“Believe your eyes. What you saw happen, happened,” said Mr. Schleicher, referring to the video footage of Floyd’s death.
Defense attorney Eric Nelson countered that his client “did not purposely use unlawful force,” saying the officers at the scene were “doing their job in a highly stressful situation, according to the training, according to the policies of the Minneapolis Police Department. And it’s tragic.”
The viral video of the incident touched off mass U.S. protests in most major cities, causing an estimated $1-2 billion in damage from the rioting and looting that accompanied some peaceful protests, and sparking calls for police reform.
Vice President Kamala D. Harris, who spoke before Mr. Biden on Tuesday evening, said that “today, we feel a sigh of relief. Still, it cannot take away the pain. A measure of justice isn’t the same as equal justice.”
Ms. Harris, who had filibustered a police-reform bill last year being pushed by Sen. Tim Scott, South Carolina Republican, said the Democratic policing billshe and Mr. Biden pushed will be part of Floyd’s “legacy.”
The legislation, which bars officers from using chokeholds and “no-knock” warrants, among other provisions, does not currently have the 60 votes needed to thwart a filibuster in the 50-50 Senate.
Before the verdict, Mr. Biden said that he contacted the Floyd family on Monday, after the jury had been sequestered, and that he was praying for “the right verdict.”
“They’re a good family, and they’re calling for peace and tranquility, no matter what that verdict is,” Mr. Biden told reporters. “I’m praying that verdict is the right verdict, which I think it’s overwhelming, in my view. I wouldn’t say that unless the jury was sequestered now.”
The city of Minneapolis announced March 12, about two weeks before jury selection began, that it had reached a city-record $27 million settlement in a civil lawsuit filed by the Floyd family.
Chauvin’s conduct was widely condemned even on the pro-police right as soon as the video was released, and several police witnesses testified against him. And on Tuesday, two of the nation’s largest law enforcement groups said the guilty verdict is proof the justice system works, even for police officers.
The National Association of Police Organizations said the jury’s decision “conclusively demonstrates that officers can be, and in fact, are held tho the standards of justice as other citizens in our nation.”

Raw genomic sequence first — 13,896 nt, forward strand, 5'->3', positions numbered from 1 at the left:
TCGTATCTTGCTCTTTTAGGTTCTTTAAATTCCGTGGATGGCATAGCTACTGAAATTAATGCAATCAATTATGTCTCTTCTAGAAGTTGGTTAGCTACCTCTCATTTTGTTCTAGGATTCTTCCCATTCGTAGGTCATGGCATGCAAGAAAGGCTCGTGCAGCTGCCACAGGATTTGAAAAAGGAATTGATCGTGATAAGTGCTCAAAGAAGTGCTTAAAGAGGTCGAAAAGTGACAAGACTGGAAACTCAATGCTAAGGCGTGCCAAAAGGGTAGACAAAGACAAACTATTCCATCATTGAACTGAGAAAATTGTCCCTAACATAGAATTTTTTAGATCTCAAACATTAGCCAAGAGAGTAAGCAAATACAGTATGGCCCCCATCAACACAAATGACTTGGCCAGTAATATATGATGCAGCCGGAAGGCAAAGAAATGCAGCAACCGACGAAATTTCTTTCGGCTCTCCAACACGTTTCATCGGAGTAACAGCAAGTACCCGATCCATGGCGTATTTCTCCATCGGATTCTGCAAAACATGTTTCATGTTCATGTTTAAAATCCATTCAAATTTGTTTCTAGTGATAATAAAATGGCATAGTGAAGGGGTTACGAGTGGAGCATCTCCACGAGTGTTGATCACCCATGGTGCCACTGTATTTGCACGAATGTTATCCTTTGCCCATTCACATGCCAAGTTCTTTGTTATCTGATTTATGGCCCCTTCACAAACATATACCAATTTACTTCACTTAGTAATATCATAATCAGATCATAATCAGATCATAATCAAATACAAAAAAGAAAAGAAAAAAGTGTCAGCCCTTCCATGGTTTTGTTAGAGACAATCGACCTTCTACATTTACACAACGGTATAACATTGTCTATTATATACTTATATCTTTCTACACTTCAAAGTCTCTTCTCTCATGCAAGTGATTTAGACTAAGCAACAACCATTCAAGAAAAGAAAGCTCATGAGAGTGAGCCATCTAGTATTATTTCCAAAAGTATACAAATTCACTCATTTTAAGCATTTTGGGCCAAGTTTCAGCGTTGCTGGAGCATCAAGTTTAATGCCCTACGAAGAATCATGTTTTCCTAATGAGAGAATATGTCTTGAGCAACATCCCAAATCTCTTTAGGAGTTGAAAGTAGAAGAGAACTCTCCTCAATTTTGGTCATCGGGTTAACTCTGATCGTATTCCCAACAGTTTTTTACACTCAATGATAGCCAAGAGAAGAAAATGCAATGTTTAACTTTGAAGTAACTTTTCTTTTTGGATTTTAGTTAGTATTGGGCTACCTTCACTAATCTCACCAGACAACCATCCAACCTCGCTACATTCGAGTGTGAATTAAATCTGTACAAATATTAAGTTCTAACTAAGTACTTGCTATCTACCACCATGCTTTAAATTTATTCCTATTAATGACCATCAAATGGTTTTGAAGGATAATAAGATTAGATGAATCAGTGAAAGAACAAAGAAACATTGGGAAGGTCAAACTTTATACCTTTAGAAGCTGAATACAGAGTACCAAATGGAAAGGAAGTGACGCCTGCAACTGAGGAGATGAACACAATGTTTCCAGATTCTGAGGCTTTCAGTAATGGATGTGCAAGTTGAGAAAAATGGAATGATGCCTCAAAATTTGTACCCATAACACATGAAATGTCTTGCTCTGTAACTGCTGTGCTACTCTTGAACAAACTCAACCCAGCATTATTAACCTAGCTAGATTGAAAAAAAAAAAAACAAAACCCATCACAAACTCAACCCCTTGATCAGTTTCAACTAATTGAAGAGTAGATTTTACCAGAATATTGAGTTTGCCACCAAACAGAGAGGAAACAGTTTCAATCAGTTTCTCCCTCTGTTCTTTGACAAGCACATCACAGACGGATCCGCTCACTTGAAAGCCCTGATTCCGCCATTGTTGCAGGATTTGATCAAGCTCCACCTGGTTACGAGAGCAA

The National Fraternal Order Police, the country’s largest police union, echoed similar sentiments.
“Our system of justice worked as it should,” the group said in a statement.“
“The trial was fair and due process was served,” the statement read. “We hope and expect that all of our fellow citizens will respect the rule of law and remain peaceful tonight and in the days to come.”
The jury was sequestered Monday for its deliberations, but not during the trial, a decision that was second-guessed after a fresh wave of protests swept the metro region following the April 11 death of 20-year-old Daunte Wright, who was shot by an officer during a traffic stop in Brooklyn Center, Minnesota.
Judge Cahill raised the possibility Monday that a guilty verdict could be overturned on appeal over fiery comments made last weekend by Rep. Maxine Waters, California Democrat, who joined a Brooklyn Center protest and said activists should “get more confrontational” unless Chauvin was found guilty of murder.
“I’ll give you that Congresswoman Waters may have given you something on appeal that may result in this whole trial being overturned,” Judge Cahill told the court.
The judge also said that elected officials should give their opinions in a “respectful manner,” and that “their failure to do so I think is abhorrent, but I don’t think it has prejudiced us.”
“They have been told not to watch the news. I trust they are following those instructions, and that there is not in any way a prejudice to the defendant,” said the judge.
Ms. Waters said Saturday he should be found guilty of murder, not manslaughter, preferably first-degree murder, a charge not filed by the prosecution.
“Not manslaughter — no, no,” Ms. Waters said. “This is guilty for murder. I don’t know whether it’s in the first degree but as far as I’m concerned, it’s first-degree murder.”
The Black Lives Matter protests last summer over Floyd’s death including calls to defund the police, but Mr. Schleicher told jurors that they should not view the Chauvin trial as a referendum on law enforcement.
“He did what he did on purpose, and it killed George Floyd,” said Mr. Schleicher. “He betrayed the badge and everything it stood for. This is not an anti-police prosecution. It’s a pro-police prosecution.”
⦁ Jeff Mordock contributed to this report.
Copyright © 2021 The Washington Times, LLC.